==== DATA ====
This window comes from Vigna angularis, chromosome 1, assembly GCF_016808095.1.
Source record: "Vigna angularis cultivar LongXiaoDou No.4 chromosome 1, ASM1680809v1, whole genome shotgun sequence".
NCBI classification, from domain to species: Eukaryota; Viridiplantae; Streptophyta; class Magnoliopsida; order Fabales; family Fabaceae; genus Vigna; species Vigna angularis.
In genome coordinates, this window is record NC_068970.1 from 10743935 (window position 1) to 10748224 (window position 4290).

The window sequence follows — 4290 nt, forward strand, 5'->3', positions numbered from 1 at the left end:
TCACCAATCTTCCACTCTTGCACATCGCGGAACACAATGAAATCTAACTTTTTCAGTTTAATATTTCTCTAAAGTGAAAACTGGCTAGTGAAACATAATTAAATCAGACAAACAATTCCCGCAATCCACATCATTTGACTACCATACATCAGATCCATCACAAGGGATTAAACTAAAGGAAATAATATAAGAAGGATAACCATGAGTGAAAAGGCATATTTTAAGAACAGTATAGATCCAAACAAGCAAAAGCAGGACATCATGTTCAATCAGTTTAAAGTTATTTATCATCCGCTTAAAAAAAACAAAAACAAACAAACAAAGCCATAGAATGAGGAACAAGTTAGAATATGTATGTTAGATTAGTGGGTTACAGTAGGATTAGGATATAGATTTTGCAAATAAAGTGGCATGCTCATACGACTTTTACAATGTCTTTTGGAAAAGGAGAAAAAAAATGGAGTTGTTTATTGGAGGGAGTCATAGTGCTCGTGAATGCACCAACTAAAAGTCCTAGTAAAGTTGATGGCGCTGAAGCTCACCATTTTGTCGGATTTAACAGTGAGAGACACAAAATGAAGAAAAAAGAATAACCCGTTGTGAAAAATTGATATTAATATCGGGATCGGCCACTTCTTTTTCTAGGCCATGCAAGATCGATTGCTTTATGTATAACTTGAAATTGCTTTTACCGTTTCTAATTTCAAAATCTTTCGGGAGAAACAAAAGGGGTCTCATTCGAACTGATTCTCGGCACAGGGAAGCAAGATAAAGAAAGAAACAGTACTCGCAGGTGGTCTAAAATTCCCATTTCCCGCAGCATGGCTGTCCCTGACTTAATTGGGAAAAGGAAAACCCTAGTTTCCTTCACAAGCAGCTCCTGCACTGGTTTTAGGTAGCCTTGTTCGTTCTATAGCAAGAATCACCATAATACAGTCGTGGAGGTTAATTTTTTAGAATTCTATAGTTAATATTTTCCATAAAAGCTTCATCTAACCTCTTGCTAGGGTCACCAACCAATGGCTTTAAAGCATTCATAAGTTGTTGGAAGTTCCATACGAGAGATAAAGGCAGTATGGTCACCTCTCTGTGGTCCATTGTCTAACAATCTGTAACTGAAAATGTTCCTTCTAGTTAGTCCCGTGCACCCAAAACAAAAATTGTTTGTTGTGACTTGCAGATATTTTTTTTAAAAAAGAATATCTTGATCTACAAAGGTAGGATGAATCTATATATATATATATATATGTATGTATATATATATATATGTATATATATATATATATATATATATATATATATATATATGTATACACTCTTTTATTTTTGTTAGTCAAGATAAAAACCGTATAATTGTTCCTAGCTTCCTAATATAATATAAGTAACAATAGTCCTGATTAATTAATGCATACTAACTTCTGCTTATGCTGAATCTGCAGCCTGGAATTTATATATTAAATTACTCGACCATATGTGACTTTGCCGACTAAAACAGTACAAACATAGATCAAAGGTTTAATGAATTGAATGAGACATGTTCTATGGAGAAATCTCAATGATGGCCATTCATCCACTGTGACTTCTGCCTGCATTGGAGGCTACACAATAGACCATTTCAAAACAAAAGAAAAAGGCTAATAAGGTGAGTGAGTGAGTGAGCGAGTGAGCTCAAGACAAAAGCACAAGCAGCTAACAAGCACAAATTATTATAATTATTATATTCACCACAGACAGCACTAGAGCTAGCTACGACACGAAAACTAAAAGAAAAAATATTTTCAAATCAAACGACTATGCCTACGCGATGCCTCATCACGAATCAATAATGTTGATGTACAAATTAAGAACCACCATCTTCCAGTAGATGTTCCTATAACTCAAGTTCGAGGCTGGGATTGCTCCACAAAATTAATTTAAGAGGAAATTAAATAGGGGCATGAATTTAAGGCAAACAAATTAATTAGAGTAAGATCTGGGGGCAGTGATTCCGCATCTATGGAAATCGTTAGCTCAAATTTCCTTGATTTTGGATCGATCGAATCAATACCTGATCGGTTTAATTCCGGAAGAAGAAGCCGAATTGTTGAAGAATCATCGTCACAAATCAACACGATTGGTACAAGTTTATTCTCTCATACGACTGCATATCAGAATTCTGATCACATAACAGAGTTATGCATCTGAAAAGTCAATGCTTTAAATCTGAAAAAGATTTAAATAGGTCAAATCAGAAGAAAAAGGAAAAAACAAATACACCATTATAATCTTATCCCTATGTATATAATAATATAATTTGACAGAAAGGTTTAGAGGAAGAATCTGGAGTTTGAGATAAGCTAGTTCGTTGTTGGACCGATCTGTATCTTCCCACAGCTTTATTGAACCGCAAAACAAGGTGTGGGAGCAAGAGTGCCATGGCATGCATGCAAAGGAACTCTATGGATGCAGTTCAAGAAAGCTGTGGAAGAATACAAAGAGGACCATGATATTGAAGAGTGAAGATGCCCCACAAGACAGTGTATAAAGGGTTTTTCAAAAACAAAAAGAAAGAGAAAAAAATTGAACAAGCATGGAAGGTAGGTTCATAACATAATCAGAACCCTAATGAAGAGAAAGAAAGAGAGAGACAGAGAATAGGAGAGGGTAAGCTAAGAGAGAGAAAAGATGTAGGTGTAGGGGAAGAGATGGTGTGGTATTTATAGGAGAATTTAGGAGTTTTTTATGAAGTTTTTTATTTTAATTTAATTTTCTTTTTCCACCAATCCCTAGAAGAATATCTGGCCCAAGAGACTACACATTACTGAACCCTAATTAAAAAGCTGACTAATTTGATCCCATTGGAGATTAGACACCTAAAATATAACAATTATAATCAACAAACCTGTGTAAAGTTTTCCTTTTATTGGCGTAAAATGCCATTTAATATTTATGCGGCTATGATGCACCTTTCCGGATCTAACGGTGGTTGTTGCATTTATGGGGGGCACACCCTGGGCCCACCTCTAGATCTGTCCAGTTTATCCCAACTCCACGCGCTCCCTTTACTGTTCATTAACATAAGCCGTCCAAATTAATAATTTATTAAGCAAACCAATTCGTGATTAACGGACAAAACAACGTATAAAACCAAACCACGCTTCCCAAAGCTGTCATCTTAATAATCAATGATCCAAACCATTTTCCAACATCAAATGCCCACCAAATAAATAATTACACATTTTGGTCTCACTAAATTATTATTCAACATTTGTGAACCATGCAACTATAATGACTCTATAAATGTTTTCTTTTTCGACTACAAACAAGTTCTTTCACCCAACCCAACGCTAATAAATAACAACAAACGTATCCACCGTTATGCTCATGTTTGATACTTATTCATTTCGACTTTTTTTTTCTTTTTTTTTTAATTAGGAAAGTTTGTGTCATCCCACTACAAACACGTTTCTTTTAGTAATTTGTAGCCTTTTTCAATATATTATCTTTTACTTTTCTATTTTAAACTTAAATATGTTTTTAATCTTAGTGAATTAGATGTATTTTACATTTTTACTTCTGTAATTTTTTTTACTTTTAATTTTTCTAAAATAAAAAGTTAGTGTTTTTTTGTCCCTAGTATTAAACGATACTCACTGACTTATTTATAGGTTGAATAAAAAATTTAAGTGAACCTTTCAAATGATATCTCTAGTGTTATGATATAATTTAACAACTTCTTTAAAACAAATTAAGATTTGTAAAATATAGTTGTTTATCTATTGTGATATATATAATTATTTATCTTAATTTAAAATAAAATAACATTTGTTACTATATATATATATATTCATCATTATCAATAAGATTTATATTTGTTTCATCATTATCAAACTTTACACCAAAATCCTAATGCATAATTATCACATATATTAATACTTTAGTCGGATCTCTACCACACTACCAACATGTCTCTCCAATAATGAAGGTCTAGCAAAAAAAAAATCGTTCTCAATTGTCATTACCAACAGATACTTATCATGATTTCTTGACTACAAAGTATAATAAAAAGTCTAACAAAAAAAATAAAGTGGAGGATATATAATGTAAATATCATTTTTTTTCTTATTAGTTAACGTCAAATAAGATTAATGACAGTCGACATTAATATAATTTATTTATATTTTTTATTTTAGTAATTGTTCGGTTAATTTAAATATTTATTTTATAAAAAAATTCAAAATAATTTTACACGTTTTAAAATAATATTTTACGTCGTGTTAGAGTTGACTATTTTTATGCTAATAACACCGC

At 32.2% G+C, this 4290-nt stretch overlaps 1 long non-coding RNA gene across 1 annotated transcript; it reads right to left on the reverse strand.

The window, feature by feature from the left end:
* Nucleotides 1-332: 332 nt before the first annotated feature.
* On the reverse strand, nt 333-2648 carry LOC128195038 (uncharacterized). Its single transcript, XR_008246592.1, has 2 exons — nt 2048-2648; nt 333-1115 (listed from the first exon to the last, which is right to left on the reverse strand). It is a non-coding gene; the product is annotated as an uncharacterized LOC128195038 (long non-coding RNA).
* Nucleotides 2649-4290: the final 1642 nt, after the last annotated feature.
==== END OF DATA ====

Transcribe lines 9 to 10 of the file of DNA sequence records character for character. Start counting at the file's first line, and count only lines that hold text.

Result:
* Nucleotides 1-332: 332 nt before the first annotated feature.
* On the reverse strand, nt 333-2648 carry LOC128195038 (uncharacterized). Its single transcript, XR_008246592.1, has 2 exons — nt 2048-2648; nt 333-1115 (listed from the first exon to the last, which is right to left on the reverse strand). It is a non-coding gene; the product is annotated as an uncharacterized LOC128195038 (long non-coding RNA).